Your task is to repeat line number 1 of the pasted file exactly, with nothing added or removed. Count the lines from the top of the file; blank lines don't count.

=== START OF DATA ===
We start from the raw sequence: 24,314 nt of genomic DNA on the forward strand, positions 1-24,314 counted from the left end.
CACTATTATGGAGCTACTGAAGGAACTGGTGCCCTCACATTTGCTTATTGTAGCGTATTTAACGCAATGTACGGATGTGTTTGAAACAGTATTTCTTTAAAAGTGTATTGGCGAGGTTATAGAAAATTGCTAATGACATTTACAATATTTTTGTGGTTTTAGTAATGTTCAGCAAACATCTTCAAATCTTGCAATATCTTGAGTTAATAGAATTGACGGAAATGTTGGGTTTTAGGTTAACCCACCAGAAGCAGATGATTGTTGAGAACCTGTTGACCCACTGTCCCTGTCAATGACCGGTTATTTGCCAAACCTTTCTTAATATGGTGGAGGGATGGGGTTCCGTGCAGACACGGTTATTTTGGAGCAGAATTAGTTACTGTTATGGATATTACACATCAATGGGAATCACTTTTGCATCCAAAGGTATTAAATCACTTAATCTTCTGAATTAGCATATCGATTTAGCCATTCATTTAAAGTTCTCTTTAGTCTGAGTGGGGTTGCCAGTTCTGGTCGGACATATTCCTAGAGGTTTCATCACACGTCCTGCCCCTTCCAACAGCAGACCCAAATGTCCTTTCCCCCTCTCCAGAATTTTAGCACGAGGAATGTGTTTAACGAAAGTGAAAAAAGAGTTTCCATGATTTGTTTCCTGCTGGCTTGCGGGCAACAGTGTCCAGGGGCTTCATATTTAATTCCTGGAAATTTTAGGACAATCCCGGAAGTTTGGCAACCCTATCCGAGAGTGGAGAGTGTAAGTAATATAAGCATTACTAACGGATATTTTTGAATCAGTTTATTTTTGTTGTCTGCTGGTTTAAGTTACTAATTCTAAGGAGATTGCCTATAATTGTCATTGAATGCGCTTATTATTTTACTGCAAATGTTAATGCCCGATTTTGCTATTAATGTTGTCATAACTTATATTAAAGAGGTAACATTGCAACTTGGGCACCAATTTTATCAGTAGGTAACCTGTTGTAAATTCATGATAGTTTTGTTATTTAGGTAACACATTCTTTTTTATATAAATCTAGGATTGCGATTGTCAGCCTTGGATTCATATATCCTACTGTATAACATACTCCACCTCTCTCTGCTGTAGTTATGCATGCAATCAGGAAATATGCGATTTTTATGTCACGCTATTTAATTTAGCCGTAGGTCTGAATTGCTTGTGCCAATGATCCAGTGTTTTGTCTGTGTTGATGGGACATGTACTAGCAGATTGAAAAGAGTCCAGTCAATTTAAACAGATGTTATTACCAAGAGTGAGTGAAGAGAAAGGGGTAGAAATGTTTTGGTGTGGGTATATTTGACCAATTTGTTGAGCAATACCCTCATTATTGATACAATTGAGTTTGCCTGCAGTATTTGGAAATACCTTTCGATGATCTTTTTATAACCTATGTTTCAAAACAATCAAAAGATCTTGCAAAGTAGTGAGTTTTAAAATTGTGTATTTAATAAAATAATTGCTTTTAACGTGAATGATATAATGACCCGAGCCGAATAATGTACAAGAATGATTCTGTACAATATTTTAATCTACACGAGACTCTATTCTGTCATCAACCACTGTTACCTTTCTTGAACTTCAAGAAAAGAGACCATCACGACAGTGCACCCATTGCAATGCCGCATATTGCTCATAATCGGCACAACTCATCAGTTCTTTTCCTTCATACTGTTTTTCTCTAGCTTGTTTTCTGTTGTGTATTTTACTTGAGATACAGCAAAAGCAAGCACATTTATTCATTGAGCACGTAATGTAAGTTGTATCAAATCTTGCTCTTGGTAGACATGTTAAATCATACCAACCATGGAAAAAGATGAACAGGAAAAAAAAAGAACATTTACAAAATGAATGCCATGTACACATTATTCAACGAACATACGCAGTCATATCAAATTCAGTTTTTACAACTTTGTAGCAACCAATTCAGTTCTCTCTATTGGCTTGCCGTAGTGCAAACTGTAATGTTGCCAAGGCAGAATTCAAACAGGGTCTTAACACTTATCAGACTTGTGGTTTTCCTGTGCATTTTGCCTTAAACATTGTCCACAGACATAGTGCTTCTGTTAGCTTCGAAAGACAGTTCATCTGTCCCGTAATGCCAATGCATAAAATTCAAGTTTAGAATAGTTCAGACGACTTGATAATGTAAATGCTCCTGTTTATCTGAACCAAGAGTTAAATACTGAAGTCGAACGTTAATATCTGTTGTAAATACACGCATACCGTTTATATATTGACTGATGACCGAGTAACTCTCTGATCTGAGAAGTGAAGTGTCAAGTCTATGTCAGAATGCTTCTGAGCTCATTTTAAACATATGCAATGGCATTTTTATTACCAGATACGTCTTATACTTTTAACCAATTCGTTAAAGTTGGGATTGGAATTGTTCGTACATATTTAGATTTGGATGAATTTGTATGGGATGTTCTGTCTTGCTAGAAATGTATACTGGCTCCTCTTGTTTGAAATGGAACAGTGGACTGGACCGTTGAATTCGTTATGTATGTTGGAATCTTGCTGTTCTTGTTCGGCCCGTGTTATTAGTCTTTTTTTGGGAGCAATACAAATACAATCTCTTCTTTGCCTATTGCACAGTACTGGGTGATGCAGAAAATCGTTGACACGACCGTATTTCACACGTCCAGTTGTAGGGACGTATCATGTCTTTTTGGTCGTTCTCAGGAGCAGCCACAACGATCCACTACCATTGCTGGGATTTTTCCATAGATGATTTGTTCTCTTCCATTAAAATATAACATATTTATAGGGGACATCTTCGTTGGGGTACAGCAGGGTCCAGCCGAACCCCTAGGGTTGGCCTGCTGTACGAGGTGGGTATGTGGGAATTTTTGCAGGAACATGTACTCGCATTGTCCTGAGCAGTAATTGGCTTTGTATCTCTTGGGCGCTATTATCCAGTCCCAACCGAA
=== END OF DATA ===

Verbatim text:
We start from the raw sequence: 24,314 nt of genomic DNA on the forward strand, positions 1-24,314 counted from the left end.